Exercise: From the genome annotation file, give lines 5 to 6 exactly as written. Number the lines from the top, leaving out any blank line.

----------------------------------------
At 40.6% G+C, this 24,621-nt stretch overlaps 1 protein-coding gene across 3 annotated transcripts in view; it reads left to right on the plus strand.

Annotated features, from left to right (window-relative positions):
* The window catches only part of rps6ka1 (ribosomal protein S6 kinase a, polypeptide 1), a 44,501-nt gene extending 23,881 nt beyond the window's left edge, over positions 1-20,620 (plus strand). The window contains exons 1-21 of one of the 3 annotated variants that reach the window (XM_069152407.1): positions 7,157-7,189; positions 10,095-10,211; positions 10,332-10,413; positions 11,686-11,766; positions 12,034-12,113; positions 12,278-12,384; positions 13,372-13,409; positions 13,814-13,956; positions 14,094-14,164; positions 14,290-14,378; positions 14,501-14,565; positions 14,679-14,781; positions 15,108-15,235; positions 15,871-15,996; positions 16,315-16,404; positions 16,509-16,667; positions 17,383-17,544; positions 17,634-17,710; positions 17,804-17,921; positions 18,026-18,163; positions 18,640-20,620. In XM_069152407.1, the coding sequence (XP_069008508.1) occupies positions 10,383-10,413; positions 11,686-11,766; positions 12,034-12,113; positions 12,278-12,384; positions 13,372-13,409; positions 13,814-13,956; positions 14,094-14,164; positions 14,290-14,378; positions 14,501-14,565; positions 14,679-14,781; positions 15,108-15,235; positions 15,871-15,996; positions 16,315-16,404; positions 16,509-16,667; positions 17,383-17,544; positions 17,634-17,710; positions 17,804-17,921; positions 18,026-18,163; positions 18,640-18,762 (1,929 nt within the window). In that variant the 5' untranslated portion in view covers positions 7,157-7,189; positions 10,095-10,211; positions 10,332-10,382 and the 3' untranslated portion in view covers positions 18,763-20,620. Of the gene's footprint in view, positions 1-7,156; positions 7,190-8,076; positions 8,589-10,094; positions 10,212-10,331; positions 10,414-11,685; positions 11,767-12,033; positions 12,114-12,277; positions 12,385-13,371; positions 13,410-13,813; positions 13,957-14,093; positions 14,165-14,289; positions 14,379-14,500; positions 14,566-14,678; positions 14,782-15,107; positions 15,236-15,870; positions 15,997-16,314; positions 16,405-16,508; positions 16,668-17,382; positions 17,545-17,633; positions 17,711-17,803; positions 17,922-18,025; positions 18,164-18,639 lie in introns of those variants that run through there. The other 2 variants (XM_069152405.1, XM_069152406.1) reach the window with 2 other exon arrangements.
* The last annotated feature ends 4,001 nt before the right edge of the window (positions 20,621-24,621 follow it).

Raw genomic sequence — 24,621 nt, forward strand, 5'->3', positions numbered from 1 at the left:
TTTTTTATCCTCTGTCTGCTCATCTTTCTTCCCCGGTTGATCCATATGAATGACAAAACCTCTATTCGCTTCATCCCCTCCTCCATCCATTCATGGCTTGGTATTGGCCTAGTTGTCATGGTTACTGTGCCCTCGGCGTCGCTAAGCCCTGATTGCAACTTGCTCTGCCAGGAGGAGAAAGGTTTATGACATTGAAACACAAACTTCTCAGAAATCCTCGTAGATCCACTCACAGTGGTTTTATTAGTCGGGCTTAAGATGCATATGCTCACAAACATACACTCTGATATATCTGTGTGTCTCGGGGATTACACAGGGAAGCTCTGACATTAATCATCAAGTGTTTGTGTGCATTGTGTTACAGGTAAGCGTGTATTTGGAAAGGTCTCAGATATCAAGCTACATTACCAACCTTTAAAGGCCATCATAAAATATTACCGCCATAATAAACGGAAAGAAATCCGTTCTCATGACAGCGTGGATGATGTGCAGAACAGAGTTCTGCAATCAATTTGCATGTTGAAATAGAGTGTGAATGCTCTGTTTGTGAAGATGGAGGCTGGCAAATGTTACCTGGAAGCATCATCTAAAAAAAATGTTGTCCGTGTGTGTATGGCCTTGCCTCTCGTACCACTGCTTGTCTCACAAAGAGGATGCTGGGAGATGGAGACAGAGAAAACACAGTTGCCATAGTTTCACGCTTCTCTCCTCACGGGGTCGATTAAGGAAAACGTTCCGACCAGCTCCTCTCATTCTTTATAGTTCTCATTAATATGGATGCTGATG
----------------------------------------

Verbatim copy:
Raw genomic sequence — 24,621 nt, forward strand, 5'->3', positions numbered from 1 at the left:
TTTTTTATCCTCTGTCTGCTCATCTTTCTTCCCCGGTTGATCCATATGAATGACAAAACCTCTATTCGCTTCATCCCCTCCTCCATCCATTCATGGCTTGGTATTGGCCTAGTTGTCATGGTTACTGTGCCCTCGGCGTCGCTAAGCCCTGATTGCAACTTGCTCTGCCAGGAGGAGAAAGGTTTATGACATTGAAACACAAACTTCTCAGAAATCCTCGTAGATCCACTCACAGTGGTTTTATTAGTCGGGCTTAAGATGCATATGCTCACAAACATACACTCTGATATATCTGTGTGTCTCGGGGATTACACAGGGAAGCTCTGACATTAATCATCAAGTGTTTGTGTGCATTGTGTTACAGGTAAGCGTGTATTTGGAAAGGTCTCAGATATCAAGCTACATTACCAACCTTTAAAGGCCATCATAAAATATTACCGCCATAATAAACGGAAAGAAATCCGTTCTCATGACAGCGTGGATGATGTGCAGAACAGAGTTCTGCAATCAATTTGCATGTTGAAATAGAGTGTGAATGCTCTGTTTGTGAAGATGGAGGCTGGCAAATGTTACCTGGAAGCATCATCTAAAAAAAATGTTGTCCGTGTGTGTATGGCCTTGCCTCTCGTACCACTGCTTGTCTCACAAAGAGGATGCTGGGAGATGGAGACAGAGAAAACACAGTTGCCATAGTTTCACGCTTCTCTCCTCACGGGGTCGATTAAGGAAAACGTTCCGACCAGCTCCTCTCATTCTTTATAGTTCTCATTAATATGGATGCTGATG